New Edge Debuts Data Traffic Technology


New Edge Networks, the business communications unit of EarthLink Inc., (NASDAQ: ELNK), today became the first telecommunications company to offer a new network service that allows businesses to tag and prioritize data traffic over DSL access using up to five MPLS classes of service.

New Edge previously announced plans in January to offer up to five classes of service over DSL and on Monday launched its service following nearly three months of successful testing. Until now, data traffic tagging and prioritization with true classes of service were available only on more costly T1 lines with MPLS.

New Edge offers its new service directly and through selling partners nationally in most areas where DSL is available.

“This breakthrough service helps small and midsize businesses avoid network congestion problems due to the convergence of communications applications such as VoIP phone calls and other latency-sensitive services over DSL access,” says Greg Griffiths, vice president of marketing for New Edge Networks. “Network bottlenecks and data traffic congestion bog down application performance and business productivity.”

To stay competitive, small and midsize businesses are deploying a myriad of new applications to drive efficiency, improve customer service, and enhance profitability. But as applications and data traffic mount, a business is faced with the need to get more bandwidth or better throughput. Many businesses are deferring desirable applications because they cannot yet make a business case to step up to the next performance level, which is usually a T1 line with MPLS.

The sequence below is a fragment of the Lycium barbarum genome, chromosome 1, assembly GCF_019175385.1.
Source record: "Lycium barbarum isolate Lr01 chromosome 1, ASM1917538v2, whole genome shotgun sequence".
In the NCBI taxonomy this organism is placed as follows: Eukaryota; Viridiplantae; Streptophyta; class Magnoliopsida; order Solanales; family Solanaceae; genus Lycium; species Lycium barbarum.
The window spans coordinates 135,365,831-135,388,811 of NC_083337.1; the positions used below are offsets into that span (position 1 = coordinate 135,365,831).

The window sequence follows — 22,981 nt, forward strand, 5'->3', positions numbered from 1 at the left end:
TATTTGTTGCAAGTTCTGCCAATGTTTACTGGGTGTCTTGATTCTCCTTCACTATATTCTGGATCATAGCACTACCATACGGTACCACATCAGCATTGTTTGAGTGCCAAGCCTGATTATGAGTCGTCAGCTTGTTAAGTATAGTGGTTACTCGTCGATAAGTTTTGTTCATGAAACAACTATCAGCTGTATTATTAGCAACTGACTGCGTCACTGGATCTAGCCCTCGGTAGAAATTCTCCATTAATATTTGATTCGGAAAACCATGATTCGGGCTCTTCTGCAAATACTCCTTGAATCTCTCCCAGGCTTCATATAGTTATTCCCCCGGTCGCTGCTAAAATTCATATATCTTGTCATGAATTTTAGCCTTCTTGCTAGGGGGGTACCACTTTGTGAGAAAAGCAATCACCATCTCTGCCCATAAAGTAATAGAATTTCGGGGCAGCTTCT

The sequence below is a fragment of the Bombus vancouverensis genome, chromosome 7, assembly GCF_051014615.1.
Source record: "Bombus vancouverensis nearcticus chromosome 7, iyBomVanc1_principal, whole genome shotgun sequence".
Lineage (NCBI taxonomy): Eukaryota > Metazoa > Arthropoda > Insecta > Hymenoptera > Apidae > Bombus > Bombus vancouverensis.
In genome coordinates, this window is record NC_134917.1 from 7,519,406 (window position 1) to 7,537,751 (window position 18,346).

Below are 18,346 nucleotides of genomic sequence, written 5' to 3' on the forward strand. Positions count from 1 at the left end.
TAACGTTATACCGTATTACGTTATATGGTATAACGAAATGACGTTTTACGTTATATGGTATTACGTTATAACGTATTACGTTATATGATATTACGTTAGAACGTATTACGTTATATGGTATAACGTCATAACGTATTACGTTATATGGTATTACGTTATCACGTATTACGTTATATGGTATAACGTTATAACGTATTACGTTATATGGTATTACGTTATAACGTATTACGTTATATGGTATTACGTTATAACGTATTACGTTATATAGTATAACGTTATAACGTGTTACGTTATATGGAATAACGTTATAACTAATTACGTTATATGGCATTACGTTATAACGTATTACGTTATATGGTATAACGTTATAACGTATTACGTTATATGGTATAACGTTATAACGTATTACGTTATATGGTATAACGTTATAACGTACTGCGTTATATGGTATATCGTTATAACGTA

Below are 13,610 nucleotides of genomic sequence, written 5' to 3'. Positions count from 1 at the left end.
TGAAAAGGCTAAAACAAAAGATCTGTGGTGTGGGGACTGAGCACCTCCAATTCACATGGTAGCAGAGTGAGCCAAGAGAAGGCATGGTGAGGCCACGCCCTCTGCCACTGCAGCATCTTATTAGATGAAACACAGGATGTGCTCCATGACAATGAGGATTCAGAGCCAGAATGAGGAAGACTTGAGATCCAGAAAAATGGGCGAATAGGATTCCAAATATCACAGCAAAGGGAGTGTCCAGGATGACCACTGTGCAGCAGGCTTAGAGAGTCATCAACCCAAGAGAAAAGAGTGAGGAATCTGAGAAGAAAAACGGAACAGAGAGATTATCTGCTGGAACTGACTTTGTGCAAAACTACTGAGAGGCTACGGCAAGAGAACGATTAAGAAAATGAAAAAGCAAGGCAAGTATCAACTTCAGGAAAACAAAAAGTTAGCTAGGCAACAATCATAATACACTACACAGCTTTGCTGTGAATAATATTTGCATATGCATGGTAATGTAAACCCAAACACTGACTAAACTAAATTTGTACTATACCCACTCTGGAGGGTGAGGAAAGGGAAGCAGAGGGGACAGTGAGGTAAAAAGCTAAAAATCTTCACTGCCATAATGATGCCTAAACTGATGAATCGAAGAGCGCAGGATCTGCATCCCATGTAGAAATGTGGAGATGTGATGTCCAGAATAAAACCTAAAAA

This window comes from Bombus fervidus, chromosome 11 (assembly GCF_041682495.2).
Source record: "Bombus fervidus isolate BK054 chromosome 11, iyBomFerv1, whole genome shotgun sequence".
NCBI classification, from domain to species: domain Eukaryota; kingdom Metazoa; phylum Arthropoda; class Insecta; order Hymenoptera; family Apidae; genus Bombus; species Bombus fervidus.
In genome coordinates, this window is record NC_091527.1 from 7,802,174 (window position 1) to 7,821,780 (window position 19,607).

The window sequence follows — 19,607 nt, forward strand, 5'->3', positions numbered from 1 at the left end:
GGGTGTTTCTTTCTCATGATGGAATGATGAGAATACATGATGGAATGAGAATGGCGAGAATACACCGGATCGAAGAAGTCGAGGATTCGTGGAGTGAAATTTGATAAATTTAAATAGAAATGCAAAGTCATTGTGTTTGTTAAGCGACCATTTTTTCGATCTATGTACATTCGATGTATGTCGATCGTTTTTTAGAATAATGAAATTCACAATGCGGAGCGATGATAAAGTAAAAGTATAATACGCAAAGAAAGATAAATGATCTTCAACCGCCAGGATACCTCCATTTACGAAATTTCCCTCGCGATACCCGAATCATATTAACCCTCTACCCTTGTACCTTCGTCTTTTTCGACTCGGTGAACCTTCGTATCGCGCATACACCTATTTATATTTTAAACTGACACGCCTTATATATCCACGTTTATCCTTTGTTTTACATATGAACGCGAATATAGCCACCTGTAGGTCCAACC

“MPLS with class of service over DSL closes the large pricing gap between traditional business-class DSL and a full T1 line,” Griffiths says. “It also allows businesses to add additional applications over their DSL-based network without the risk of compromising performance.”

New Edge is pricing its new service with a $100 premium over the cost of a fully managed DSL-based private network, which averages about $140 a month, per location. This price step-up includes bandwidth optimization with up to five classes of service over DSL access, improved service level guarantees, and a Cisco router upgrade.

In contrast, the monthly cost for a T1 line can start at about $500, depending on distance and geographic area. With some carriers, MPLS classes of service and T1 network management are added options.

With MPLS class of service over DSL, businesses can hold down their monthly communications costs while optimizing use of high-speed, low-cost DSL access commonly used for wide area networks.

“MPLS over DSL also is an attractive cost-saving option for businesses that previously were forced to use T1 at all locations,” Griffiths says. “Now businesses can mix and match access technologies based on the specific needs at each location without compromising the value of key MPLS benefits.”

News and information presented in this release has not been corroborated by FSR, Food News Media, or Journalistic, Inc.

Add new comment